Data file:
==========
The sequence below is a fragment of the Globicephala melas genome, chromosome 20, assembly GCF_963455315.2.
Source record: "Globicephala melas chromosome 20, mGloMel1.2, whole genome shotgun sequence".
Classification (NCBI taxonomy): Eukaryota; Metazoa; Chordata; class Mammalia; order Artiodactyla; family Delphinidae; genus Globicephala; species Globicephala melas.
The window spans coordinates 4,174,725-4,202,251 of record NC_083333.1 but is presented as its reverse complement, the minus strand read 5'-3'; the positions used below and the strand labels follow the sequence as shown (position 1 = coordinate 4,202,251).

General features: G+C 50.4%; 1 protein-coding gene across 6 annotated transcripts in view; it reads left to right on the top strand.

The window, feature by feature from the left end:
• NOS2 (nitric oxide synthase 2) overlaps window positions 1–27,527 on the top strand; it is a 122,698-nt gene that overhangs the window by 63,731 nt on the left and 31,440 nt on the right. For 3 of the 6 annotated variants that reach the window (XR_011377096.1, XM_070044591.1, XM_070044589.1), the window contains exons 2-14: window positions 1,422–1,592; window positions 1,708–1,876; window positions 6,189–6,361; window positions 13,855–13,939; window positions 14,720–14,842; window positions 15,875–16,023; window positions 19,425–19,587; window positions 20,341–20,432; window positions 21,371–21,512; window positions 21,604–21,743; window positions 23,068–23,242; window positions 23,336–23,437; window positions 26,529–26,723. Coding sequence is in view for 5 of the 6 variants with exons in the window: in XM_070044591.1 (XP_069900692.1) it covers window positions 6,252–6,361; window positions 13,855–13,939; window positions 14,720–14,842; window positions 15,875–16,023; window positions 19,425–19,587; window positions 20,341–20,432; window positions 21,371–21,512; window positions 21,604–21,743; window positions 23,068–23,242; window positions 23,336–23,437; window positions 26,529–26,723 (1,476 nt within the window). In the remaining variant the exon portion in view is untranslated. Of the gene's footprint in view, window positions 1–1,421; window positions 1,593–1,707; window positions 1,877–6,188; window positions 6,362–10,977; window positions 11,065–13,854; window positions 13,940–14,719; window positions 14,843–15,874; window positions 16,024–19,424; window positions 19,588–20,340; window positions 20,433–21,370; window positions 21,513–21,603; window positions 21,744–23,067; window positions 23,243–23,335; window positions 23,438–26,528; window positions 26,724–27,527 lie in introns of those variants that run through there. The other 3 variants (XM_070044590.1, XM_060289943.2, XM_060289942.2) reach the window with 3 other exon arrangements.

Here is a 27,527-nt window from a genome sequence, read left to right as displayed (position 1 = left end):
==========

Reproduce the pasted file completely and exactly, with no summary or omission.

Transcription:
The sequence below is a fragment of the Globicephala melas genome, chromosome 20, assembly GCF_963455315.2.
Source record: "Globicephala melas chromosome 20, mGloMel1.2, whole genome shotgun sequence".
Classification (NCBI taxonomy): Eukaryota; Metazoa; Chordata; class Mammalia; order Artiodactyla; family Delphinidae; genus Globicephala; species Globicephala melas.
The window spans coordinates 4,174,725-4,202,251 of record NC_083333.1 but is presented as its reverse complement, the minus strand read 5'-3'; the positions used below and the strand labels follow the sequence as shown (position 1 = coordinate 4,202,251).

General features: G+C 50.4%; 1 protein-coding gene across 6 annotated transcripts in view; it reads left to right on the top strand.

The window, feature by feature from the left end:
• NOS2 (nitric oxide synthase 2) overlaps window positions 1–27,527 on the top strand; it is a 122,698-nt gene that overhangs the window by 63,731 nt on the left and 31,440 nt on the right. For 3 of the 6 annotated variants that reach the window (XR_011377096.1, XM_070044591.1, XM_070044589.1), the window contains exons 2-14: window positions 1,422–1,592; window positions 1,708–1,876; window positions 6,189–6,361; window positions 13,855–13,939; window positions 14,720–14,842; window positions 15,875–16,023; window positions 19,425–19,587; window positions 20,341–20,432; window positions 21,371–21,512; window positions 21,604–21,743; window positions 23,068–23,242; window positions 23,336–23,437; window positions 26,529–26,723. Coding sequence is in view for 5 of the 6 variants with exons in the window: in XM_070044591.1 (XP_069900692.1) it covers window positions 6,252–6,361; window positions 13,855–13,939; window positions 14,720–14,842; window positions 15,875–16,023; window positions 19,425–19,587; window positions 20,341–20,432; window positions 21,371–21,512; window positions 21,604–21,743; window positions 23,068–23,242; window positions 23,336–23,437; window positions 26,529–26,723 (1,476 nt within the window). In the remaining variant the exon portion in view is untranslated. Of the gene's footprint in view, window positions 1–1,421; window positions 1,593–1,707; window positions 1,877–6,188; window positions 6,362–10,977; window positions 11,065–13,854; window positions 13,940–14,719; window positions 14,843–15,874; window positions 16,024–19,424; window positions 19,588–20,340; window positions 20,433–21,370; window positions 21,513–21,603; window positions 21,744–23,067; window positions 23,243–23,335; window positions 23,438–26,528; window positions 26,724–27,527 lie in introns of those variants that run through there. The other 3 variants (XM_070044590.1, XM_060289943.2, XM_060289942.2) reach the window with 3 other exon arrangements.

Here is a 27,527-nt window from a genome sequence, read left to right as displayed (position 1 = left end):